St. Saviour’s, Walton Place, London

(monthly worship gathering on Sunday 4th September 2011)

Having survived a harrowing experience in Harrods, I stumbled out a laneway and came across an intriguing church building nestled in the back streets within a stone’s throw of the fa

mous department store.  The door was open so I snuck in for a peak.  There was a foyer, with the original stone floor and many of the original trimmings, but where I expected it to open up to something vast, there was a comfortable, hospitality room with couches and carpet.  A young man greeted me and I explained I was just in for a peak at the church.  “Well we are a theatre and a church” he said!  Really?  Wow!

St. Saviours Walton Place is home to the Intermission theatre company who work with ‘at risk’ youth.  The building is skillfully refurbished to house a foyer/music performance venue with amazing acoustics at ground level, a dance rehearsal/ exhibition space in the basement and a small theatre upstairs in which the black out curtains can be removed to reveal the original stain glass windows and features and return the space into a very religious setting for worship.  Then of course there was the large multi-purpose room back at ground level with professional photos of the theatre company adorning the walls.  On this fortuitous trip  I received such a warm welcome when I explained who I was that I had  who invited me back for worship the following evening.

Entering a few moments late, I was greeted with wonderful jazz piano and sax playing meditation music to settle the congregation into worship.  One of my new friends from the previous evening jumped up to greet me and settle me without a fuss into a seat with the 20 or so others gathered in the foyer.  The vicar (identifiable from his dog-collar but distinguished by his black velvet jacket) led us through a simple liturgy with joy, sensitivity, lots of music and lots of contribution from others present.  We moved through praise, confession, bible reading, reflection and response to John Bunyon’s Pilgrim’s Progress, intercessions and a final sending out.  It did what the liturgy is designed to do – take us on a faith journey through worship.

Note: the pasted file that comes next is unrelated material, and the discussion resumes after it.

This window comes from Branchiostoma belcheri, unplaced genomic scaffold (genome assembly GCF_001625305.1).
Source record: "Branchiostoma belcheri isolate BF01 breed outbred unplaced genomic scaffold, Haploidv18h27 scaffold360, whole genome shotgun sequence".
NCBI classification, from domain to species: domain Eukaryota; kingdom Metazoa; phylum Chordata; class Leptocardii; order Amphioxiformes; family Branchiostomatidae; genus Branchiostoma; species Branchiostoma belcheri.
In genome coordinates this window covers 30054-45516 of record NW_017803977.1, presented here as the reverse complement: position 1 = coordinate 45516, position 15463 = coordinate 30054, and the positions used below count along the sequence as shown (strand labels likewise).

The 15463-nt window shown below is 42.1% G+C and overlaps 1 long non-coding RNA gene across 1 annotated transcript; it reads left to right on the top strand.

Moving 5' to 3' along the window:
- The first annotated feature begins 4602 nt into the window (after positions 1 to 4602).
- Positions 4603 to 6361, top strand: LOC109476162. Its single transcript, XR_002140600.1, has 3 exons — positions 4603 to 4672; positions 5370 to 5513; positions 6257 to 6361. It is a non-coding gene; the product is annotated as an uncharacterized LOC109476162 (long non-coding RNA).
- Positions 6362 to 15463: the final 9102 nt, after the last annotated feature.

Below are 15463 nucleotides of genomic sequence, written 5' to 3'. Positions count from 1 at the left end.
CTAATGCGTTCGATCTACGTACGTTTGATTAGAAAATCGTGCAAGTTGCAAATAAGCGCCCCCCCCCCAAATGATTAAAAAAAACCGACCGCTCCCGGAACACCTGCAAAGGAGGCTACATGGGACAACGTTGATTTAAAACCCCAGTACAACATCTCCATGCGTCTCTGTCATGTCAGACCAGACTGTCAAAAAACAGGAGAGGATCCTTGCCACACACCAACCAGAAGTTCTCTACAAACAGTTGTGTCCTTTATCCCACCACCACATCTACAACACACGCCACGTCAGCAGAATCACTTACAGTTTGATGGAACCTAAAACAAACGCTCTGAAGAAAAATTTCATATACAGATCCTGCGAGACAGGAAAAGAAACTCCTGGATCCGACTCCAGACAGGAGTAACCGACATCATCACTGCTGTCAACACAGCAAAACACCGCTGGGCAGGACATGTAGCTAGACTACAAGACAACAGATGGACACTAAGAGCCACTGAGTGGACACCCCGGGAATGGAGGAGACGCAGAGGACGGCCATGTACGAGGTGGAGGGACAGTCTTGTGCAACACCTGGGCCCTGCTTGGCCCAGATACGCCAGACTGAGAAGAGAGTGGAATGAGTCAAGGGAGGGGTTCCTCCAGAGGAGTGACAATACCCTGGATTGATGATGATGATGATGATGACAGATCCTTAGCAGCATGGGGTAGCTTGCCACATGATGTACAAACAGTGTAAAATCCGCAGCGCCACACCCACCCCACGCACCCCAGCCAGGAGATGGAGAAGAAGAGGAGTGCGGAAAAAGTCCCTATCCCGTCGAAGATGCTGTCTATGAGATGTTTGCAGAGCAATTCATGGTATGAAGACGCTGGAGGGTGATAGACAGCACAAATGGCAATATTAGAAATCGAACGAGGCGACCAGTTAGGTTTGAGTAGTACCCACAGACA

Apart from the fact that the style of this worship was a good fit for me, there are two observations I would make as to why it was successful as an act of worship.  First, the quality of the creative artists was very high.  The music was confident, fluid, responsive to spontaneity at various points in the liturgy and yet humble and far from an ordinary concert performance.  There were 5 musicians who took turns to play/sing plus the vicar who himself has been a professional performer and I got the distinct impression they were grateful to be able to offer their talents in this way – to be a blessing for others and to serve their God.  This mix of humility and talent could only have been made possible by the skilled pastoral leadership of the vicar setting the tone, selecting his contributors and, over a long extended period of time, forming a community in which these values have become organic to the whole.
The second reflection was the inherent relationality of the worship, though I myself was a ‘passer by’.  I was welcomed when I was a stranger, before anything was known about me personally.  Then I was welcomed as a ‘fellow pilgrim’  with incredible warmth.  I joined in the liturgy as one of the community, because of the gifted ministry of the one who welcomed me, and because of that it became a safe place for me to open my heart up to God, unafraid of the people around me.

You can check out more about the community, the theatre and the church through their website: intermission

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